We have examined the record, including the transcript of the testimony of agent Scroggie, and conclude that the proof relating to the restoration of the machinegun is exactly as described by the trial court and that this constituted "substantial evidence, taking the view most favorable to the Government, to support the fact determination by the trial court. . . ." See United States v. Rischard, 471 F.2d 105, 107 (8th Cir. 1973). We conclude, therefore, that the trial court correctly determined that the machinegun in this case could be readily restored to shoot automatically and that it was required to be registered.
Smith's second allegation relating to the necessity of alleging and proving knowledge that Smith knew the gun had to be registered is likewise without merit. The Supreme Court has specifically held that the Act
"requires no specific intent or knowledge that hand grenades were unregistered. It makes it unlawful for any person 'to receive or possess a firearm which is not registered to him.' By the lower court decisions at the time that requirement was written into the Act the only knowledge required to be proved was knowledge that the instrument possessed was a firearm. See Sipes v. United States, [8th Cir.] 321 F.2d 174, 179, and cases cited." United States v. Freed, 401 U.S. 601, 607, 91 S.Ct. 1112, 1117, 28 L.Ed.2d 356 (1971).
Smith surely could not have felt that the machinegun in question was not a "firearm" in view of the fact that he had concealed the weapon under a shed back of his trailer and asked the sum of $300.00 for it. He finally sold it for $175.00. Under these circumstances, he can hardly claim that he thought it to be completely useless as a weapon and contrary to allegations of Smith's counsel, the rationale of United States v. Freed, supra, is controlling. In that case, the Supreme Court noted:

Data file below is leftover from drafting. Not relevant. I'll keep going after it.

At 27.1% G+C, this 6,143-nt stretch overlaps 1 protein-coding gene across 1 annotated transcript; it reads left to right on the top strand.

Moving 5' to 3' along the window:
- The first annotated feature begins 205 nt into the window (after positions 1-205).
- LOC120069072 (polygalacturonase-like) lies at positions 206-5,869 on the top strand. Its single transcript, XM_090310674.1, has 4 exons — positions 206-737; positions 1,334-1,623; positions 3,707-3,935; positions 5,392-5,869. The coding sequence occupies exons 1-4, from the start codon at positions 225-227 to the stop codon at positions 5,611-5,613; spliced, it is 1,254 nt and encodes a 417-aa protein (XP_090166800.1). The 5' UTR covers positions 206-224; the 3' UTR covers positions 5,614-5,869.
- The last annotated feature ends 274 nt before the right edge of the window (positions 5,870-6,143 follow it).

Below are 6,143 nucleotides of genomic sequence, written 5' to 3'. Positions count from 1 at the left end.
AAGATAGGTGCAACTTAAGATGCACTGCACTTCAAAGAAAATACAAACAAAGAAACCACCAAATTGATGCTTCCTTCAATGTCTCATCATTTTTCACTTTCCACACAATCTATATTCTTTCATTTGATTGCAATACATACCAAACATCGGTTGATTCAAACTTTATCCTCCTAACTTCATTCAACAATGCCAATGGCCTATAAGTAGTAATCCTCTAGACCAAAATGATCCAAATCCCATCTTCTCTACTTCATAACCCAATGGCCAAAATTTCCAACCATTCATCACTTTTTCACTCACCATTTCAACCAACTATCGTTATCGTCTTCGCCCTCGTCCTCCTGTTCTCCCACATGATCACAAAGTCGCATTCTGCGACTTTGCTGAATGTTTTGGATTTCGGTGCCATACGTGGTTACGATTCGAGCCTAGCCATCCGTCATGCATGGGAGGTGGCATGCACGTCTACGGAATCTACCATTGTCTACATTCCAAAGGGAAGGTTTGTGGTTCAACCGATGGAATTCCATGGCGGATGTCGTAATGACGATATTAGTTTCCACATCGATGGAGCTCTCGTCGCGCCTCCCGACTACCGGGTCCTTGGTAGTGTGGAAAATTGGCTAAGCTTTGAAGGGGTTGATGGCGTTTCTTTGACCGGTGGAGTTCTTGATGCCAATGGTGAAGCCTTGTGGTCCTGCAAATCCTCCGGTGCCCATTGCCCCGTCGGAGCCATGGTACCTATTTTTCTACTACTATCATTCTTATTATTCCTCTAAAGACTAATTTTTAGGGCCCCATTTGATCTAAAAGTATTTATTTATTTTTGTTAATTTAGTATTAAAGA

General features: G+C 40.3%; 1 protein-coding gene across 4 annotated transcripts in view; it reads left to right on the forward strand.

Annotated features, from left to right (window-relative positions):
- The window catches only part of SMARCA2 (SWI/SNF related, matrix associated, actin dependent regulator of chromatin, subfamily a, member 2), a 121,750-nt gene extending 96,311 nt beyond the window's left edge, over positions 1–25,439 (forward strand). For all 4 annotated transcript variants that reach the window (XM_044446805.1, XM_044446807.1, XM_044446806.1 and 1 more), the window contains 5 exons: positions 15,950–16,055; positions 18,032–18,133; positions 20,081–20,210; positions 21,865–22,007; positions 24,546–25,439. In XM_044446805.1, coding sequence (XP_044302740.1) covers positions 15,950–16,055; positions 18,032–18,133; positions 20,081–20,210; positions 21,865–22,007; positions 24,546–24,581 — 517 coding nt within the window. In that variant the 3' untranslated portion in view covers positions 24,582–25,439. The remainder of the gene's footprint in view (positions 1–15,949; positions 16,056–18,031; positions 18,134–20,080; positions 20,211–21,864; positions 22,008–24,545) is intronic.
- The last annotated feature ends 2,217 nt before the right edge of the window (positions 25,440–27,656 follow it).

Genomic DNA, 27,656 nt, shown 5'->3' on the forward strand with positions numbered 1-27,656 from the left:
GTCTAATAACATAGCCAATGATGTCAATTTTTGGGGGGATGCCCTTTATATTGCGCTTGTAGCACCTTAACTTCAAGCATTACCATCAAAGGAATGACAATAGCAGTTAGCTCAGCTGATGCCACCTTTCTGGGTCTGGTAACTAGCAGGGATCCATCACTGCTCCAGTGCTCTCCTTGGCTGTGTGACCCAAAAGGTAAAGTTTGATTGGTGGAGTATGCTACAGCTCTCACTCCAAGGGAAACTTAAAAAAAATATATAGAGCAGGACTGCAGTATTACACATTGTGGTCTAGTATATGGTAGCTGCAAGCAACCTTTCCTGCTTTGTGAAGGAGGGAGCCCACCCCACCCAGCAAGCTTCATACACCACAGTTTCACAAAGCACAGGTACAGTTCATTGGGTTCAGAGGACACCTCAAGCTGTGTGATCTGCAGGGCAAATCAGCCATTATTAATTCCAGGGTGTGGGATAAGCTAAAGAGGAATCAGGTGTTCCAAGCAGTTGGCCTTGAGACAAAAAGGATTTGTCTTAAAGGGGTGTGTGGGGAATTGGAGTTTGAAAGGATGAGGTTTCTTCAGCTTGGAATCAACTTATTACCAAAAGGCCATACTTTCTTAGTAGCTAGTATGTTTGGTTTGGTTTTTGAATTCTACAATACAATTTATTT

"They [hand grenades] are highly dangerous offensive weapons, no less dangerous than the narcotics involved in United States v. Balint, 258 U.S. 250, 254, [42 S.Ct. 301, 66 L.Ed. 604] where a defendant was convicted of sale of narcotics against his claim that he did not know the drugs were covered by a federal act. We say with Chief Justice Taft in that case:
'It is very evident from a reading of it that the emphasis of the section is in securing a close supervision of the business of dealing in these dangerous drugs by the taxing officers of the Government and that it merely uses a criminal penalty to secure recorded evidence of the disposition of such drugs as a means of taxing and restraining the traffic. Its manifest purpose is to require every person dealing in drugs to ascertain at his peril whether that which he sells comes within the inhibition of the statute, and if he sells the inhibited drug in ignorance of its character, to penalize him. Congress weighed the possible injustice of subjecting an innocent seller to a penalty against the evil of exposing innocent purchasers to danger from the drug, and concluded that the latter was the result preferably to be avoided. Id., at 253-254, [42 S.Ct., at 302-303]." Id. at 609-610, 91 S.Ct. at 1118.
Cf. United States v. Wiley, 72-1516 (8th Circuit, April 20, 1973); Bryant v. United States, 462 F.2d 433, 435 (8th Cir. 1972); United States v. Crow, 439 F.2d 1193, 1195 (9th Cir. 1971), vacated on other grounds, 404 U.S. 1009, 92 S. Ct. 687, 30 L.Ed.2d 657 (1972).
For the reasons hereinbefore set forth we affirm the judgment of conviction.